Safeguarding Kenya’s hospitality industry – Business Daily

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Safeguarding Kenya’s hospitality industry


Local tourists enjoy a moment at the pool at Sarova Whitesands Beach Resort and Spa in Mombasa. FILE PHOTO | NMG

The Kenyan hospitality sector has stood the test of time. Businesses have been created in different styles, tastes, and packages based on cultures, demographics, climate, investor pockets and demand. Suffice it to say, hospitality is a basic need.

The onset of the Covid-19 pandemic in 2020 saw the sector undergo the worst hit in Kenya’s history compared to other sectors. Before the pandemic, accommodation and food services sector was a key contributor to the strong performance in services in the economy.

The sector formally employed over 82,900 people and, together with trade services in 2019, engaged over nine million people. After expanding by 10.3 percent in 2019, the sector was the worst hit by the pandemic, contracting by 57.9 percent in the third quarter of 2020 compared to a contraction of 83.3 percent in the second quarter.

Covid-19 exposed the unsustainable business models adopted in the hospitality industry. There is need to build key blocks to make it more resilient. Neglecting this could push the sector to the brink of precipice.

The key to sustaining the hospitality sector in Kenya is facilitating relevant training programmes to all personnel that run the different segments of this industry. The importance of instilling know-how, skills, and information systematically in the minds of people with passion for hospitality industry cannot be understated. It is the key to a strong and stable industry.

Every investor yearns to have the best and most qualified manpower in their businesses. Every guest yearns for professional service rendered by a thoroughly trained server. Every team member is encouraged and inspired by a well-trained colleague.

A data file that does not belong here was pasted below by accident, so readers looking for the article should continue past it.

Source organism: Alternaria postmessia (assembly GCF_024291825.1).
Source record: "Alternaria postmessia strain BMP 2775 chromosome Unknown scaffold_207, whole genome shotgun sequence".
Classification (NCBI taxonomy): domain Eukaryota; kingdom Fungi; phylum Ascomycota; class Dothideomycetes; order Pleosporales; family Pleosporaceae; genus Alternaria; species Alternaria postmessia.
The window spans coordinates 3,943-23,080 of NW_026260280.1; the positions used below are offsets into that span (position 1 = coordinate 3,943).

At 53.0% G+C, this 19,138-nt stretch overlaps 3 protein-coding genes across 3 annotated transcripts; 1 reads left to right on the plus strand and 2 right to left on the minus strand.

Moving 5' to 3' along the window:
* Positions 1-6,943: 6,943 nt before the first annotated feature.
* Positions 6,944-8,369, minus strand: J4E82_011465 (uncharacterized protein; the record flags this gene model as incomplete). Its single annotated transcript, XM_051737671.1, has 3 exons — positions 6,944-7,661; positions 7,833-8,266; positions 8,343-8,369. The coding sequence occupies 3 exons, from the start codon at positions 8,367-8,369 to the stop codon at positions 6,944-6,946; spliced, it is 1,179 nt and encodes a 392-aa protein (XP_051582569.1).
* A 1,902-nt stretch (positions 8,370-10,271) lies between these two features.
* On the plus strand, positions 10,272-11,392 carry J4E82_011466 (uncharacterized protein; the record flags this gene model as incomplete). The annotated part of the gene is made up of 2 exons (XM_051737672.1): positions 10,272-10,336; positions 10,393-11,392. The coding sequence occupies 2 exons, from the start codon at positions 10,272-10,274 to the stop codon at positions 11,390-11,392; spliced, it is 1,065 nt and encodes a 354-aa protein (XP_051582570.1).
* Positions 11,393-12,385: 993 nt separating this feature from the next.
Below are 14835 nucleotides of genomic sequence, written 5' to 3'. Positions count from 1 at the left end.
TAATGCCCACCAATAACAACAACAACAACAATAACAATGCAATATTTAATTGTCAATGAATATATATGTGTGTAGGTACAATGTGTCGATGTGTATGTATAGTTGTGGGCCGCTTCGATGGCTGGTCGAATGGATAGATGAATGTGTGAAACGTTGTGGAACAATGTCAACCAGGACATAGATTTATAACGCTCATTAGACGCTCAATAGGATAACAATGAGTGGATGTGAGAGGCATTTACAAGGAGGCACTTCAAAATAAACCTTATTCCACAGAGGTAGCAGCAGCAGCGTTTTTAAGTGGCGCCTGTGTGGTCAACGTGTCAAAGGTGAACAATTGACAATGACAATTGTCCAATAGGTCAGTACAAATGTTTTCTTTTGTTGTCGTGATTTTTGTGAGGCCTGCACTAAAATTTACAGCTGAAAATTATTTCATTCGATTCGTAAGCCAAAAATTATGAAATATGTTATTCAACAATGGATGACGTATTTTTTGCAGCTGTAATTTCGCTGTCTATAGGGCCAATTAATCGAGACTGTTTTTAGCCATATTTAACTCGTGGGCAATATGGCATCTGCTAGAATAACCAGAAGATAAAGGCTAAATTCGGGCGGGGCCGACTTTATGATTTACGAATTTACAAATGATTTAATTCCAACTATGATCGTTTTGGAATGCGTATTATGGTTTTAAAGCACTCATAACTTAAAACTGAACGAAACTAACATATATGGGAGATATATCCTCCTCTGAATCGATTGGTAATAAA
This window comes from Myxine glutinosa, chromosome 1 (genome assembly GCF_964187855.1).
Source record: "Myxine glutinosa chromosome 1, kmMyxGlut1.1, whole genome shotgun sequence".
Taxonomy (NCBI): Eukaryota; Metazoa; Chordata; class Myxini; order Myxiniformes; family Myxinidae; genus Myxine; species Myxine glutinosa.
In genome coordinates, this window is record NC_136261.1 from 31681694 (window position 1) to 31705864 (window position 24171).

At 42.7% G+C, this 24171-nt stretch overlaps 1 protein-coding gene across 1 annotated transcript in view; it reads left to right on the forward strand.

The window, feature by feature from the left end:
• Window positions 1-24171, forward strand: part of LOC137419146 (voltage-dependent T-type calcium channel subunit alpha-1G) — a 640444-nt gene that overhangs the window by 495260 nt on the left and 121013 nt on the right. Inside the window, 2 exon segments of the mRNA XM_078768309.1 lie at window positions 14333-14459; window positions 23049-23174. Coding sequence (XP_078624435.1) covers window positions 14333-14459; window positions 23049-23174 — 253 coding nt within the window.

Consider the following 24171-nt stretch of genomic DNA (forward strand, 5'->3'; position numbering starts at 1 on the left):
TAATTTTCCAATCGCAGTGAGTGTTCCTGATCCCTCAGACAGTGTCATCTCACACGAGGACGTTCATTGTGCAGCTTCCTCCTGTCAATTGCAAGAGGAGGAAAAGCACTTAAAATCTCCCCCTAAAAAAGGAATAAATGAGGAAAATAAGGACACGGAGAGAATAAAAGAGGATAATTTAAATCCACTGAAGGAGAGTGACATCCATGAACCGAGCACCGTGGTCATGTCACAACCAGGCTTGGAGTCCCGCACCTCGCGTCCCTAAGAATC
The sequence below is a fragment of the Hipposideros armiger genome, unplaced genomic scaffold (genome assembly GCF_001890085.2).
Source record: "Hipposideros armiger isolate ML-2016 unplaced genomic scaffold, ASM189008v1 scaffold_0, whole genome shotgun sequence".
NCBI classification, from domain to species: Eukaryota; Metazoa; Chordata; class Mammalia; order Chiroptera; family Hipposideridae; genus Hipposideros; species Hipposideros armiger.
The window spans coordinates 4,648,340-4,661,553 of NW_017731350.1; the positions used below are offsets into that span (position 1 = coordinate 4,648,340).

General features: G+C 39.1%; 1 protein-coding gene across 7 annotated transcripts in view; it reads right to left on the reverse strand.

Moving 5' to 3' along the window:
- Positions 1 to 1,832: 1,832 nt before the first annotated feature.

This means that in as much as training on the job is common nowadays, training institutions must be empowered and strengthened to continue baking best products to serve in the Hospitality industry.

Stakeholders must build capacity of training institutions to enable them produce competent personnel while learning institutions, on the other hand, should be well equipped with the right facilities to deliver on their training mandate. Team leaders in the industry should also work towards continuously growing their teams through continuous trainings.

Hospitality business and work is sheer showmanship. Every player puts their best foot forward in terms of self-presentation. However, professional training holds it that grooming has to be reserved to avert overdo, just as the saying, too much of anything is poisonous.

A departure from this culture is a declaration of major anarchy and bad precedence. Service providers would lose focus and concentrate on self vis a vis guests if grooming is not professionally regulated by organisations’ management teams.

In order for the hospitality industry to achieve greater efficiency, operating equipment in all departments must meet quality specifications including length, weight, material, size, compatibility, user-friendliness and energy saving. This is due to the simple fact that operating systems are not substitutable.

To excel, a hospitality business must invest and reinvest in standard operating equipment. This promotes seamless cycle, which is always evident in the organisation’s bottom line.

A big threat in modern practice is the substitution of operational equipment which sometimes comes into play as a way of cutting down on acquisition cost and sometimes labour cost thus affecting product quality and eliminates personalised service.

It is important to remember that every industry has norms and traditions that players hold dear. Physicians have the Hippocratic oath.

Lawyers have the attorney oath and hospitality players have, “Guest is always right!” and “Guest is the King!” which means that the hospitality industry players must at all times practice utmost understanding, warmth, flexibility, empathy and emotional intelligence to meet and exceed their guests’ expectations.

This tradition guides operations promotes empathy, betters understanding of guests’ individual needs and enhances anticipation of those needs.

In his 14 Principles of Organisation, Henry Fayol, a management thinker, notes that espirit de corps is a key pillar in an organisation. Hospitality businesses must cultivate a culture of team spirit and collegiality among teams in order to ensure excellent service delivery to guests.

Properly coordinated and scheduled teams can achieve whatever they put their minds to. It is true to say that hospitality teams are as strong as their weakest links. Team spirit helps hospitality businesses to thrive and remain atop of competition. Team spirit makes work easier; it promotes mutual loyalty.

For such a strong and solid industry, players have to do whatever it takes to guard the aforementioned cornerstones. If done, the dignity of the hospitality sector will still remain intact. Let all of us pick a leaf from the fall of big brands, which at this point and time should act as a key wake up call to every stakeholder in the hospitality sector.


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